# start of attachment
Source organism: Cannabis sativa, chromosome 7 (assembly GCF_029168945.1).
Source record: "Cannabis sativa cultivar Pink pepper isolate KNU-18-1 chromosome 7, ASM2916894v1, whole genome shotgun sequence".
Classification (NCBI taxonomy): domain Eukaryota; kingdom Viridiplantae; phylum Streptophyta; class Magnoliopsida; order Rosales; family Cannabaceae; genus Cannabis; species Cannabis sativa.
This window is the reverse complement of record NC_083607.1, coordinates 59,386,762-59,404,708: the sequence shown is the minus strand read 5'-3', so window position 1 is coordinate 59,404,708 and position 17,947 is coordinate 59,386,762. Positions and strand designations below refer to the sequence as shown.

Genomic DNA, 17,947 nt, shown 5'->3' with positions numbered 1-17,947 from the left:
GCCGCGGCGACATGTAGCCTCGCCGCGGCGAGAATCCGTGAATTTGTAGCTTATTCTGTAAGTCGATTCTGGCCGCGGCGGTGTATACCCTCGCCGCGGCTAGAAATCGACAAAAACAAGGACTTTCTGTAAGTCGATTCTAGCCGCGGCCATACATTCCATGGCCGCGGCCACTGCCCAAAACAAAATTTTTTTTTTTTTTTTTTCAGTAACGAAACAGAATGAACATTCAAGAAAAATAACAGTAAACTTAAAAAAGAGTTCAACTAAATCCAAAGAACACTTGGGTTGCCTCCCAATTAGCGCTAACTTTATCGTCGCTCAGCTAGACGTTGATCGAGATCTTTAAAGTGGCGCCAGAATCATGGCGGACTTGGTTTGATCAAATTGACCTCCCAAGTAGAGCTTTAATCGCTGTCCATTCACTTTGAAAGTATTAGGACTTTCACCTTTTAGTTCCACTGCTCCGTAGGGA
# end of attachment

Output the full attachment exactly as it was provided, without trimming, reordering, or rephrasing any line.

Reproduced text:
Source organism: Cannabis sativa, chromosome 7 (assembly GCF_029168945.1).
Source record: "Cannabis sativa cultivar Pink pepper isolate KNU-18-1 chromosome 7, ASM2916894v1, whole genome shotgun sequence".
Classification (NCBI taxonomy): domain Eukaryota; kingdom Viridiplantae; phylum Streptophyta; class Magnoliopsida; order Rosales; family Cannabaceae; genus Cannabis; species Cannabis sativa.
This window is the reverse complement of record NC_083607.1, coordinates 59,386,762-59,404,708: the sequence shown is the minus strand read 5'-3', so window position 1 is coordinate 59,404,708 and position 17,947 is coordinate 59,386,762. Positions and strand designations below refer to the sequence as shown.

Genomic DNA, 17,947 nt, shown 5'->3' with positions numbered 1-17,947 from the left:
GCCGCGGCGACATGTAGCCTCGCCGCGGCGAGAATCCGTGAATTTGTAGCTTATTCTGTAAGTCGATTCTGGCCGCGGCGGTGTATACCCTCGCCGCGGCTAGAAATCGACAAAAACAAGGACTTTCTGTAAGTCGATTCTAGCCGCGGCCATACATTCCATGGCCGCGGCCACTGCCCAAAACAAAATTTTTTTTTTTTTTTTTTCAGTAACGAAACAGAATGAACATTCAAGAAAAATAACAGTAAACTTAAAAAAGAGTTCAACTAAATCCAAAGAACACTTGGGTTGCCTCCCAATTAGCGCTAACTTTATCGTCGCTCAGCTAGACGTTGATCGAGATCTTTAAAGTGGCGCCAGAATCATGGCGGACTTGGTTTGATCAAATTGACCTCCCAAGTAGAGCTTTAATCGCTGTCCATTCACTTTGAAAGTATTAGGACTTTCACCTTTTAGTTCCACTGCTCCGTAGGGA